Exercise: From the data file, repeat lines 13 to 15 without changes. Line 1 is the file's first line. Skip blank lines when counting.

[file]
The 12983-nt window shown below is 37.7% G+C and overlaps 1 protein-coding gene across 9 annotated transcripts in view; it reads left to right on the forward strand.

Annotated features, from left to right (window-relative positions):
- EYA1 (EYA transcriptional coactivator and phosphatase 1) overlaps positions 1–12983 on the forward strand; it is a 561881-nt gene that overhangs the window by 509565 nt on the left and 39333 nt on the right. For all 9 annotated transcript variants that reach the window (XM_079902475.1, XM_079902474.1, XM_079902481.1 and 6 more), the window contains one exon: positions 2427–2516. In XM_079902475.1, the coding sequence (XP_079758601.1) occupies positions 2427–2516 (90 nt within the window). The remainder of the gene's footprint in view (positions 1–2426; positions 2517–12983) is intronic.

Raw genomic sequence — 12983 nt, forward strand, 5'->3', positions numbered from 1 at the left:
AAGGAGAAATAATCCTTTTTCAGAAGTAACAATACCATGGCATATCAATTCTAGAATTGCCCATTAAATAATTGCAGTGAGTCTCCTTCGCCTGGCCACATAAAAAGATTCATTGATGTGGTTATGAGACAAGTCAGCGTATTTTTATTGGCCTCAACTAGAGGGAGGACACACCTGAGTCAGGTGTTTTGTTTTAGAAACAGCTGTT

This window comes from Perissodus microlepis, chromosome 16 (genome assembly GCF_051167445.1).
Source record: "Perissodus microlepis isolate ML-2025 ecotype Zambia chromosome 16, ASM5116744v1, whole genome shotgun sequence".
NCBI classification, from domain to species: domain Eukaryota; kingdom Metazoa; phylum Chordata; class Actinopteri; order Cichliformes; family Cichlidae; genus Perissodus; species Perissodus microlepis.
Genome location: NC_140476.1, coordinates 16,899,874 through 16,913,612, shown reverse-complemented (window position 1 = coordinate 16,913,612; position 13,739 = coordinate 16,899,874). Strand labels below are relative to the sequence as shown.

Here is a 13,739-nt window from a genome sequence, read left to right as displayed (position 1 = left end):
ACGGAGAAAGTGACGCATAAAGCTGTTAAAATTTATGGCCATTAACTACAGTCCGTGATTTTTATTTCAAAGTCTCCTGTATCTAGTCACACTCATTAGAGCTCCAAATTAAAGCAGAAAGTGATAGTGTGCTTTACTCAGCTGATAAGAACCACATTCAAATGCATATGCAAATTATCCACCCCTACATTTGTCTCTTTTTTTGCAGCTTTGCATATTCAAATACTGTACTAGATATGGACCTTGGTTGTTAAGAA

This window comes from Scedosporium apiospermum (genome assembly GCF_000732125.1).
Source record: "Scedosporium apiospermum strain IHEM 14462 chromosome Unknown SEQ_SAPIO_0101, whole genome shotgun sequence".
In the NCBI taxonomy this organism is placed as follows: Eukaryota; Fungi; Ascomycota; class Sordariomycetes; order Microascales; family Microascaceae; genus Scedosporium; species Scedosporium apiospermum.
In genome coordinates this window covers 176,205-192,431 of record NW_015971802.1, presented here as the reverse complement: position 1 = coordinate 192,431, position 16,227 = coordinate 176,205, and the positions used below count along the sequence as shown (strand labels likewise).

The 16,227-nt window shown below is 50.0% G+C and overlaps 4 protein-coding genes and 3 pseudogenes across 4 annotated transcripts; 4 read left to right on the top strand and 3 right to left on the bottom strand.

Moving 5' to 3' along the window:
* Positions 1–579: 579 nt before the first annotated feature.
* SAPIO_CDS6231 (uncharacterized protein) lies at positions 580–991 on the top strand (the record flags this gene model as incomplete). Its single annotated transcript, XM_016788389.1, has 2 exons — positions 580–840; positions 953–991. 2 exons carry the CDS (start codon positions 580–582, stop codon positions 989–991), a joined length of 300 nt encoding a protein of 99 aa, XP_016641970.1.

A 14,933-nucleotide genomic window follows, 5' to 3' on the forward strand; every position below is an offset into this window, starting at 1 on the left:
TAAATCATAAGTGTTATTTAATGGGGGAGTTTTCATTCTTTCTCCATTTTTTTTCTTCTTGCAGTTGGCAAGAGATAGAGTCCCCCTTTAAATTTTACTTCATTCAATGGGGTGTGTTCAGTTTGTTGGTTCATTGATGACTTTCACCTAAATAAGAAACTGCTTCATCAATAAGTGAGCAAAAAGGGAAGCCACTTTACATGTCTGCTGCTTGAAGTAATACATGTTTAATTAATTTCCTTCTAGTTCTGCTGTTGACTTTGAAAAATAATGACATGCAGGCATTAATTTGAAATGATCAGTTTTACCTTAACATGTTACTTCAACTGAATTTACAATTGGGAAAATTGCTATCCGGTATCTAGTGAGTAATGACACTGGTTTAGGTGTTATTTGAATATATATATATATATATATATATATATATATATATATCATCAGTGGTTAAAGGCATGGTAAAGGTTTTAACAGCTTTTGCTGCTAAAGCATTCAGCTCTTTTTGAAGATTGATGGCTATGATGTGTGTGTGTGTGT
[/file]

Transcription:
Source record: "Scedosporium apiospermum strain IHEM 14462 chromosome Unknown SEQ_SAPIO_0101, whole genome shotgun sequence".
In the NCBI taxonomy this organism is placed as follows: Eukaryota; Fungi; Ascomycota; class Sordariomycetes; order Microascales; family Microascaceae; genus Scedosporium; species Scedosporium apiospermum.
In genome coordinates this window covers 176,205-192,431 of record NW_015971802.1, presented here as the reverse complement: position 1 = coordinate 192,431, position 16,227 = coordinate 176,205, and the positions used below count along the sequence as shown (strand labels likewise).